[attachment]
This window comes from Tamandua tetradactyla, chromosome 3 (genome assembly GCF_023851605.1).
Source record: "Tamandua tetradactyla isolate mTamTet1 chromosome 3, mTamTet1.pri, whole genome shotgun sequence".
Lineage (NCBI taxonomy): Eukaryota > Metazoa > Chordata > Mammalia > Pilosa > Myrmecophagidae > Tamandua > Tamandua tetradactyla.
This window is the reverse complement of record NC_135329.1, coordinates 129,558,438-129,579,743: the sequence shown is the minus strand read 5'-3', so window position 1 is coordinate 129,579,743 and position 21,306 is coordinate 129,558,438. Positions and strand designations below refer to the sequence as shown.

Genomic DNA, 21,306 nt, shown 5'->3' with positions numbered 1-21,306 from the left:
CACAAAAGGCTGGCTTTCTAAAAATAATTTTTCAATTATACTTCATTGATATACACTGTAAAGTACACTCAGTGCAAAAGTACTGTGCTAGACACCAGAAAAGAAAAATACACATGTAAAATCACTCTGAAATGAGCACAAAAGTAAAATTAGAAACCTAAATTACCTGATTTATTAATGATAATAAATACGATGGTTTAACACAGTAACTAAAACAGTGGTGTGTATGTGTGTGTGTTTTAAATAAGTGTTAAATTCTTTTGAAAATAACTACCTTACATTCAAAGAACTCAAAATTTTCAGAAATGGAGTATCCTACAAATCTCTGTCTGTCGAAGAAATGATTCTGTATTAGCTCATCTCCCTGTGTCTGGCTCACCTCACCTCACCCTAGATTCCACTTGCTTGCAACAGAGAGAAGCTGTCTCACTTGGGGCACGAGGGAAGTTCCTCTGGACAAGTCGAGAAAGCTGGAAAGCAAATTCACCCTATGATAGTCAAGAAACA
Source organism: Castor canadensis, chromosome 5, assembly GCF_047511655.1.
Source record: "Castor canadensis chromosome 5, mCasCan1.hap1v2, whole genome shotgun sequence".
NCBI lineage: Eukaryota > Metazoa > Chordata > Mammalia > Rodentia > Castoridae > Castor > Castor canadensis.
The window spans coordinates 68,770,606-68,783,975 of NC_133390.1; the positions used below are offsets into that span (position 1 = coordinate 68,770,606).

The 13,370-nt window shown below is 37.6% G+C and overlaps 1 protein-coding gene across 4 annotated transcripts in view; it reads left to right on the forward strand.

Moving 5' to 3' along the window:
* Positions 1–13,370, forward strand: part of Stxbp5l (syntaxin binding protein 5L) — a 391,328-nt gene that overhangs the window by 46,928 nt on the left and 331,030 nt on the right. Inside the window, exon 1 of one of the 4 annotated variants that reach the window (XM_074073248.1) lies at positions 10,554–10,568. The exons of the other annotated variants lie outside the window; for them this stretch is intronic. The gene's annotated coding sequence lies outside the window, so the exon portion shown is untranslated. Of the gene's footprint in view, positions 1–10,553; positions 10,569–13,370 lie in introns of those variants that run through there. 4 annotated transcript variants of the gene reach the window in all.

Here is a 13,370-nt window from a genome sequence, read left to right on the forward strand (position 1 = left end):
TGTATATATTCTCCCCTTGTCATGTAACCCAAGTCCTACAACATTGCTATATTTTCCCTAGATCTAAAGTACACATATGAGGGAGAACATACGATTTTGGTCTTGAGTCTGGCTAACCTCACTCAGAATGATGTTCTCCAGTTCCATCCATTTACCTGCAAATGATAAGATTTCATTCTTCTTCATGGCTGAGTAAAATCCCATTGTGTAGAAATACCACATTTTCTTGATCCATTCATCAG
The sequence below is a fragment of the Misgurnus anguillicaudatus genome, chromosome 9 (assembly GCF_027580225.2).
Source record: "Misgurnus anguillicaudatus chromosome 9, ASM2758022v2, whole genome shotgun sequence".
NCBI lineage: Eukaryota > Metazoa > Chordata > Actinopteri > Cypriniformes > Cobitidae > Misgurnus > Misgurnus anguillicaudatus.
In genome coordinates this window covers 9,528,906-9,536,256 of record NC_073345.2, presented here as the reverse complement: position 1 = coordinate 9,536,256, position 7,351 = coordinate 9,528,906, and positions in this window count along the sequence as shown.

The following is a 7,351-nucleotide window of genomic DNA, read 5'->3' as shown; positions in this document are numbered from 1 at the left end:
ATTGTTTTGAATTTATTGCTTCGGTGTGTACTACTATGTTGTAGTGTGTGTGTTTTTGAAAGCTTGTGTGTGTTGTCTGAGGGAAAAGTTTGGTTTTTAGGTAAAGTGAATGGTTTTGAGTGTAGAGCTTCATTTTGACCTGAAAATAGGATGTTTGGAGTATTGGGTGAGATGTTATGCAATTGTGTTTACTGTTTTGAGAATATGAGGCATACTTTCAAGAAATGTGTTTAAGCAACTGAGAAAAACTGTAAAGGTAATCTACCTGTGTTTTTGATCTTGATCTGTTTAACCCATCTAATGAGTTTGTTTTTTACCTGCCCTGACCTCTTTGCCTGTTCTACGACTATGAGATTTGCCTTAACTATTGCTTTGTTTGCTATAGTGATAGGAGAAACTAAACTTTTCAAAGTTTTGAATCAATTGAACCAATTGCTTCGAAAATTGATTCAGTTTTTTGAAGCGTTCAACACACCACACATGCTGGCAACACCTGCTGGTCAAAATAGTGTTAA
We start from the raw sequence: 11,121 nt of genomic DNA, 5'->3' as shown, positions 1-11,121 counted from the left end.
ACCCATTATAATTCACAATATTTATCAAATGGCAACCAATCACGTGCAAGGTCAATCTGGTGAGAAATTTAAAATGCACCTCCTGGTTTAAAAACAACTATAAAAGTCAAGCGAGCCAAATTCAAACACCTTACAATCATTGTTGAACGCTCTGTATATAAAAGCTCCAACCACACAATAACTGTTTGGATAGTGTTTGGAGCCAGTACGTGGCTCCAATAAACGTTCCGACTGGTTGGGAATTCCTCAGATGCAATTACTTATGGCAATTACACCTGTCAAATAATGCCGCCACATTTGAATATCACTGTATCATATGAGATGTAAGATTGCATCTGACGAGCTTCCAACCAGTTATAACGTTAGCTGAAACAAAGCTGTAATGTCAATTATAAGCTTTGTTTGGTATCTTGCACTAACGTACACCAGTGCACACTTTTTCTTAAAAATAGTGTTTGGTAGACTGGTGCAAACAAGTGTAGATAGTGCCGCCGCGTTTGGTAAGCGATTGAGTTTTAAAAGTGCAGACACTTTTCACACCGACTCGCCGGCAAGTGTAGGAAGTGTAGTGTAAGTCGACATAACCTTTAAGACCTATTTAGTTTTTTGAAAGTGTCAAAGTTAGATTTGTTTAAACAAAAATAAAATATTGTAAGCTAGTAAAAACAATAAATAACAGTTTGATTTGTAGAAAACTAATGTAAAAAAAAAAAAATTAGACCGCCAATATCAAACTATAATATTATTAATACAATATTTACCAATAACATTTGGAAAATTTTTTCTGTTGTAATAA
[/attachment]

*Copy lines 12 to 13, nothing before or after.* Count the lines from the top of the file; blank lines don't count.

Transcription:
Moving 5' to 3' along the window:
* Positions 1–13,370, forward strand: part of Stxbp5l (syntaxin binding protein 5L) — a 391,328-nt gene that overhangs the window by 46,928 nt on the left and 331,030 nt on the right. Inside the window, exon 1 of one of the 4 annotated variants that reach the window (XM_074073248.1) lies at positions 10,554–10,568. The exons of the other annotated variants lie outside the window; for them this stretch is intronic. The gene's annotated coding sequence lies outside the window, so the exon portion shown is untranslated. Of the gene's footprint in view, positions 1–10,553; positions 10,569–13,370 lie in introns of those variants that run through there. 4 annotated transcript variants of the gene reach the window in all.